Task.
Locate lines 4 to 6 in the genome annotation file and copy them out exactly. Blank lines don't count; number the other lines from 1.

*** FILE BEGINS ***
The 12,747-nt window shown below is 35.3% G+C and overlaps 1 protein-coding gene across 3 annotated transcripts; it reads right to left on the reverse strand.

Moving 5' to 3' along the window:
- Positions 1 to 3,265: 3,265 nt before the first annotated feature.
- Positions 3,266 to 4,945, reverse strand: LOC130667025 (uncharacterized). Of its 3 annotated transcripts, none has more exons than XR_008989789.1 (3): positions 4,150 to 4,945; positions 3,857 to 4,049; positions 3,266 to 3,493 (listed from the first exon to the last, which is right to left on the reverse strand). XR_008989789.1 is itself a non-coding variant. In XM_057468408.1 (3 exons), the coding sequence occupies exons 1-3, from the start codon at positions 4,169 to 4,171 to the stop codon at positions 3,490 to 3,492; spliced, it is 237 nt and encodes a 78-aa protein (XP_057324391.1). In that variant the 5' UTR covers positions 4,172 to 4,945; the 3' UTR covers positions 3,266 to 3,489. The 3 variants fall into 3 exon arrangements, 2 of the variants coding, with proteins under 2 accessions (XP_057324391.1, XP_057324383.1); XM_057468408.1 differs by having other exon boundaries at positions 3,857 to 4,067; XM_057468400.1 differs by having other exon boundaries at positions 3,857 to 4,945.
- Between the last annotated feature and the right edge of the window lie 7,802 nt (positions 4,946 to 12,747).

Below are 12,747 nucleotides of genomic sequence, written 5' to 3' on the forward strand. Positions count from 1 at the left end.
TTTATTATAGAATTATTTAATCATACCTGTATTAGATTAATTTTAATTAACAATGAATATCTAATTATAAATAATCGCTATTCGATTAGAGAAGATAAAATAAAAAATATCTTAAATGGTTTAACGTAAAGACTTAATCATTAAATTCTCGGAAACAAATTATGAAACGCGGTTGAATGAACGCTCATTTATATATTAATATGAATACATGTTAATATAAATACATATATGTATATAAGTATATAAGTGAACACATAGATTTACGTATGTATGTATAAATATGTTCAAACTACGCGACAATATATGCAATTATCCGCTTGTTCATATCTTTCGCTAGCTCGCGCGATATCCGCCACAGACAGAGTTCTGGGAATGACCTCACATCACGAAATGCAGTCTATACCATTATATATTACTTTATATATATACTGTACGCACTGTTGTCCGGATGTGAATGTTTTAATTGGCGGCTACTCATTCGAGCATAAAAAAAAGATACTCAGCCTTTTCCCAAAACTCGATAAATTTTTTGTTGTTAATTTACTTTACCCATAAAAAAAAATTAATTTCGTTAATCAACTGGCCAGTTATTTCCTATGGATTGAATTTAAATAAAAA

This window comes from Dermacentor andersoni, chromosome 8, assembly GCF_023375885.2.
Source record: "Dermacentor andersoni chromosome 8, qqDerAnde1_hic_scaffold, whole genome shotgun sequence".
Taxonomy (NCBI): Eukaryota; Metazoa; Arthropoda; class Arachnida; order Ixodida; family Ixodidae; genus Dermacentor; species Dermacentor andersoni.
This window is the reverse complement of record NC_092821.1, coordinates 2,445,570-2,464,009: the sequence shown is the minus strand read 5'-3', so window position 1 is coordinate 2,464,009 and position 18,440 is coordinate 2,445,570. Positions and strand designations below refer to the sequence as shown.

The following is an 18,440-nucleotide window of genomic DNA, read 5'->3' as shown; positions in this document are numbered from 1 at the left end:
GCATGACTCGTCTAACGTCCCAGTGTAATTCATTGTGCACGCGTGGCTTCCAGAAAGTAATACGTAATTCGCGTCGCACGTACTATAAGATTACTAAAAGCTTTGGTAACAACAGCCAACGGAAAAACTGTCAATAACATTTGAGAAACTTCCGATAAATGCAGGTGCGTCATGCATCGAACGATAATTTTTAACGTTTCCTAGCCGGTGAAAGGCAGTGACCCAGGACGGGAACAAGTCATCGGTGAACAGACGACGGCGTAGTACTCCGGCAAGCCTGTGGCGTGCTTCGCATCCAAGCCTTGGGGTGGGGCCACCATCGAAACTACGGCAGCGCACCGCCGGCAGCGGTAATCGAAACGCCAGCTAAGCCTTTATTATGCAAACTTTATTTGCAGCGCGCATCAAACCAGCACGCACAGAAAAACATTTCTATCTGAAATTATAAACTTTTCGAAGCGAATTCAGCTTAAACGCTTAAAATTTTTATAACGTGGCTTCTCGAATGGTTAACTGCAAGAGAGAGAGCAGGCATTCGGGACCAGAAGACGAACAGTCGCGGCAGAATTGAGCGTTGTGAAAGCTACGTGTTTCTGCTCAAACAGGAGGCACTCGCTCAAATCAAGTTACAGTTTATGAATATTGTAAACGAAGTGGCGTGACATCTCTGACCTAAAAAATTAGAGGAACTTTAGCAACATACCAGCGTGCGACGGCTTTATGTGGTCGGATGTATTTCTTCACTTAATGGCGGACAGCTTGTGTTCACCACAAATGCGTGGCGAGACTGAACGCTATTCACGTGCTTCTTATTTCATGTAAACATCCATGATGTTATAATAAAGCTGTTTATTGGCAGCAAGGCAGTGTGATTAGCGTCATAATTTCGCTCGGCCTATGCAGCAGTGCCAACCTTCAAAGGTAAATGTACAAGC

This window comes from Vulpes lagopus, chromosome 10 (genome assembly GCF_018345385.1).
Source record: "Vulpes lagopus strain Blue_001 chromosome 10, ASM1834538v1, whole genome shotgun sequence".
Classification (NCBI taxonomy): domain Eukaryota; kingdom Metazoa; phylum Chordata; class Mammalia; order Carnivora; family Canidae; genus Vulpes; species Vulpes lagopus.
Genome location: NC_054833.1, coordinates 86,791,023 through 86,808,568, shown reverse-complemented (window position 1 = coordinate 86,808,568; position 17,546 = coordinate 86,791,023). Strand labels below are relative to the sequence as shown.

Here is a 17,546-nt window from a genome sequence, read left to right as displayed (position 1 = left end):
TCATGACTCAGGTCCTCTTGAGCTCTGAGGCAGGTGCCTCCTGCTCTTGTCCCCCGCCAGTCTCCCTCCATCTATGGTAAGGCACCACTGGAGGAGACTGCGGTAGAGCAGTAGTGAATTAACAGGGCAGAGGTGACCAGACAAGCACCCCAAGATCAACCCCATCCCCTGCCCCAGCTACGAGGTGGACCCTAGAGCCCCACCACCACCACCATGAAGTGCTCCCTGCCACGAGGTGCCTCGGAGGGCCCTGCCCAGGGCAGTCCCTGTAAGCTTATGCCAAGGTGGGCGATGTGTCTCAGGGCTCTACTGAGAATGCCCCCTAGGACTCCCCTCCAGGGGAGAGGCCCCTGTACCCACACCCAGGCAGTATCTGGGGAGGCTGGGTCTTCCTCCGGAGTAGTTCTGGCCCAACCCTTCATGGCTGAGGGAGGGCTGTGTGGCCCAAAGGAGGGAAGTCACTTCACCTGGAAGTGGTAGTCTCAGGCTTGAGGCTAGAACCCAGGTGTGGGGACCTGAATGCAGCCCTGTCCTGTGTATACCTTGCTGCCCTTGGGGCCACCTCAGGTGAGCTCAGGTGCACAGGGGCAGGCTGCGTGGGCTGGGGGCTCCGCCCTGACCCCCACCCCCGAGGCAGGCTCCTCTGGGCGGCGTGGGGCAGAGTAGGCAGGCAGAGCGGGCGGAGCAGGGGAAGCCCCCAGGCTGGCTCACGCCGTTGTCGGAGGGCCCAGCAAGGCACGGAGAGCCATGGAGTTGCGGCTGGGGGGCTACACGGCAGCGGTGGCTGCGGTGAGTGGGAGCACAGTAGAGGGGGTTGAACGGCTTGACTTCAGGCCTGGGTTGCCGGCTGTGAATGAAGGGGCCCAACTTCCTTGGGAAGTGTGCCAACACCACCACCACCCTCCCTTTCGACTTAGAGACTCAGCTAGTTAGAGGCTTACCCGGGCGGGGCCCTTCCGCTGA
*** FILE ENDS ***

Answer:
- Positions 3,266 to 4,945, reverse strand: LOC130667025 (uncharacterized). Of its 3 annotated transcripts, none has more exons than XR_008989789.1 (3): positions 4,150 to 4,945; positions 3,857 to 4,049; positions 3,266 to 3,493 (listed from the first exon to the last, which is right to left on the reverse strand). XR_008989789.1 is itself a non-coding variant. In XM_057468408.1 (3 exons), the coding sequence occupies exons 1-3, from the start codon at positions 4,169 to 4,171 to the stop codon at positions 3,490 to 3,492; spliced, it is 237 nt and encodes a 78-aa protein (XP_057324391.1). In that variant the 5' UTR covers positions 4,172 to 4,945; the 3' UTR covers positions 3,266 to 3,489. The 3 variants fall into 3 exon arrangements, 2 of the variants coding, with proteins under 2 accessions (XP_057324391.1, XP_057324383.1); XM_057468408.1 differs by having other exon boundaries at positions 3,857 to 4,067; XM_057468400.1 differs by having other exon boundaries at positions 3,857 to 4,945.
- Between the last annotated feature and the right edge of the window lie 7,802 nt (positions 4,946 to 12,747).

Below are 12,747 nucleotides of genomic sequence, written 5' to 3' on the forward strand. Positions count from 1 at the left end.